Five bicyclists crashed and three were injured in American Fork Canyon during the second-annual, 96-mile, 1,000 Warriors charity bike race on Saturday, August 24, 2009. This bike accident occurred when the driver of a Ford Explorer SUV driving in front of a pack of riders, slammed on his or her brakes to avoid another vehicle pulling a trailer.
According to KSL news and the organizers of the event, several of the injured were sent to the hospital. The most seriously injured is Dave Collins, who is still listed in very critical condition. Collins went through the back window of the SUV cutting his jugular, breaking his jaw and damaging a nerve in his shoulder. The two other injured bikers, Steve Beck and Mike Skousen, Wayne Smith and Grant Taylor are expected to recover without
According to the UHP, the driver of the Ford SUV slammed on its brakes to avoid hitting a vehicle pulling a trailer in the opposite lane. The cyclists did not have any time to react and crashed into the SUV. The accident occurred coming down out of American Fork Canyon. Having descended this canyon dozens of times, I can tell you that the speeds can approach 45 miles per hour. A UHP trooper said speeds can approach 55 miles per hour, but I don’t think this is possible with the amount of turns this road has toward the bottom of the descent, which is where I understand the bike accident happened.
I wish Dave Collins the best as he works to recover from this unfortunate Utah bike accident. It sounds like the first responders to the scene, trained EMTs who were also cyclists in the event, administered life-saving treatment to Collins and were able to slow his rapid blood loss, where he reportedly lost 5 pints of blood! Thanks to those who gave up their position in the race to provide this crucial first aid.
We are now left, I suppose, with trying to figure out how this happened so that it doesn’t happen again. (This is actually a useful role that lawyers play.) Big questions are therefore looming as to the actual crash itself. Was the driver of the Ford Explorer mostly to blame? Or was he or she merely responding the negligent actions of the other motorist who was pulling a trailer in the opposition direction? And what about vehicles being on the road, in American Fork Canyon, in the first place? This is one of the most controversial aspects of the event, in my opinion. According to a flyer that the organizers had distributed months before the event: “Last year we had nice ‘fun ride’ with 300 Warriors. No timing chips. No real winners. This year, we’re closing Alpine Loop to all automobile traffic, and we’re hiring a lot of police support. Because it’s going to be…A Real War.”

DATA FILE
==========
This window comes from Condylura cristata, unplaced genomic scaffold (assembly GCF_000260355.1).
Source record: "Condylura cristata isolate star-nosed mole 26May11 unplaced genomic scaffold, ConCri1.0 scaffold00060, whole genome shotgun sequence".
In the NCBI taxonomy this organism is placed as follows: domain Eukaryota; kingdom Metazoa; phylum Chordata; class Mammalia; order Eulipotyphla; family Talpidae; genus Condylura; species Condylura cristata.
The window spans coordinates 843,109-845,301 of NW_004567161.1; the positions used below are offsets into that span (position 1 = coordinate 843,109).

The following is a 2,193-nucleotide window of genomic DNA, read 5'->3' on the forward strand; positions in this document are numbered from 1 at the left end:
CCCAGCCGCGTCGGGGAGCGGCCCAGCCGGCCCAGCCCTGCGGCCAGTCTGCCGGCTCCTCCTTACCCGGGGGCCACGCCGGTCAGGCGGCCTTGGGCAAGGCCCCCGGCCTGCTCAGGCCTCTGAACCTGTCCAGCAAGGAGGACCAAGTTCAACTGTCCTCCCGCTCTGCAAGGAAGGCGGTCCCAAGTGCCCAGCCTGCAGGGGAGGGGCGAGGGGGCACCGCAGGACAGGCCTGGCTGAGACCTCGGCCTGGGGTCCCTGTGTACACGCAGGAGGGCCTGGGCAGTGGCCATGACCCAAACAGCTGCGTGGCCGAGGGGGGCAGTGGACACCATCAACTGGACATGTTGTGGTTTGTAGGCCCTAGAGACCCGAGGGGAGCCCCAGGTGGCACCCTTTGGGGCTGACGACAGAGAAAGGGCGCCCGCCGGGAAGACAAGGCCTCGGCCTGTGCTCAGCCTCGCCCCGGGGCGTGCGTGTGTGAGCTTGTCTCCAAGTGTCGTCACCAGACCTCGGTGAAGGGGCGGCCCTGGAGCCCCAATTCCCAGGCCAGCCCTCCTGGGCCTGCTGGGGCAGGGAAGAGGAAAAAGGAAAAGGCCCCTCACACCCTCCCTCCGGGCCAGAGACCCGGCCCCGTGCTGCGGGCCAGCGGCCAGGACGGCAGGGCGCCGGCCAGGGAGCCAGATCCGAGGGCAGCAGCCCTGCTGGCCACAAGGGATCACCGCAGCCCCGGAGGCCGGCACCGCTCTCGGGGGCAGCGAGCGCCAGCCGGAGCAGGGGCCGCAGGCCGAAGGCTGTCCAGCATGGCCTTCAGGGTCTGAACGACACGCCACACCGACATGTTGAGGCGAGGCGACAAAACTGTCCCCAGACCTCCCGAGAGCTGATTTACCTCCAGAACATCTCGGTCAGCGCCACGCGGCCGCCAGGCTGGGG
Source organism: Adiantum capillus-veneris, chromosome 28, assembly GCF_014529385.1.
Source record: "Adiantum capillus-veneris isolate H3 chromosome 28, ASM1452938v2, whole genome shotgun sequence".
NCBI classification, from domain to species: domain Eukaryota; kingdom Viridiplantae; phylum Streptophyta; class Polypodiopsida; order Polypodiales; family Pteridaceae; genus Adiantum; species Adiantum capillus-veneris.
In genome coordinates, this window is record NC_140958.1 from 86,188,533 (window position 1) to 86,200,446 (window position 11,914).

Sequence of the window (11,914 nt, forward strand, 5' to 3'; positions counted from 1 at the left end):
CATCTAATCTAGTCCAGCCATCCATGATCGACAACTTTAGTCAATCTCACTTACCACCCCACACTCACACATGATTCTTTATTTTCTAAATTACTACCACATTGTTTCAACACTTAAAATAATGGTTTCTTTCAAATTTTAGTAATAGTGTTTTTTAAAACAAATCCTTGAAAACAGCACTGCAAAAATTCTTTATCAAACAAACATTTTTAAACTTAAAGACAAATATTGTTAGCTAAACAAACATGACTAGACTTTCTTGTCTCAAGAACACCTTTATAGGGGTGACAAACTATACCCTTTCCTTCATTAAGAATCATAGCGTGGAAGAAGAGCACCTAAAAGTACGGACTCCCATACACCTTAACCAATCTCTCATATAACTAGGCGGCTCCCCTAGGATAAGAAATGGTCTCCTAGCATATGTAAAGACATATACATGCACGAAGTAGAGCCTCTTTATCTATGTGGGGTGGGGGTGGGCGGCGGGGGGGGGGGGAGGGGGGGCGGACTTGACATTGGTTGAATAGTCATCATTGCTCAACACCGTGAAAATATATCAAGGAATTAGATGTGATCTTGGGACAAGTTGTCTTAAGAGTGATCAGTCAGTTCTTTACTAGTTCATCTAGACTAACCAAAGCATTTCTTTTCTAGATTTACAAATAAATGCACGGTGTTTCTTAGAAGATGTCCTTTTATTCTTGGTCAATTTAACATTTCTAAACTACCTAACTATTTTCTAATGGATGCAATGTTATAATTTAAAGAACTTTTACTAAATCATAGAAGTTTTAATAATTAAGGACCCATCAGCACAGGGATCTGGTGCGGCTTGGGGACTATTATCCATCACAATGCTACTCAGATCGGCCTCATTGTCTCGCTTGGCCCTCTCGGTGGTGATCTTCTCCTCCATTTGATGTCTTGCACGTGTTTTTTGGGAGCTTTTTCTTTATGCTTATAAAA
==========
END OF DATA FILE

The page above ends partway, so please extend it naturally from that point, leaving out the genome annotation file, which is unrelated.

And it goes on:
Ok, it seems if this was going to be an all-out “war,” the kind of race where cyclists would be bombing down this steep and narrow canyon at full velocity, then I think the organizers should have followed through on their pledge to actually close Alpine Loop, especially the part from the summit down to the mouth of American Fork Canyon. Unfortunately, we have learned that the request from the ride’s organizers to the Utah DOT was made only 3 days before the actual event. Predictably, the DOT declined permission to close the canyon. This may be negligence on the part of Utah’s DOT. They should know that bicycle riders are at increased risk of injury or death while riding in Utah’s steep and narrow canyons, including Little Cottonwood Canyon. It seems that they may have valued convenience to recreation seekers over the safety of hundreds that would participate in this dangerous ride. The question remains, though, what they could have reasonably been expected to do to balance the safety of the cyclists with the needs of the canyon users when they only had 3-day’s notice.
In the end, and at a minimum, though, I feel that cyclists in the One-Thousand Warrior ride were owed a warning from the event’s organizers that the Alpine Loop would remain open to motorists and that it was their (the cyclists’) responsibility to follow Utah’s rules of the roads when biking through what is decidedly the most dangerous section of the road race.
Ron Kramer is a Utah bicycle accident lawyer who missed out on this year’s ride due to a hand injury.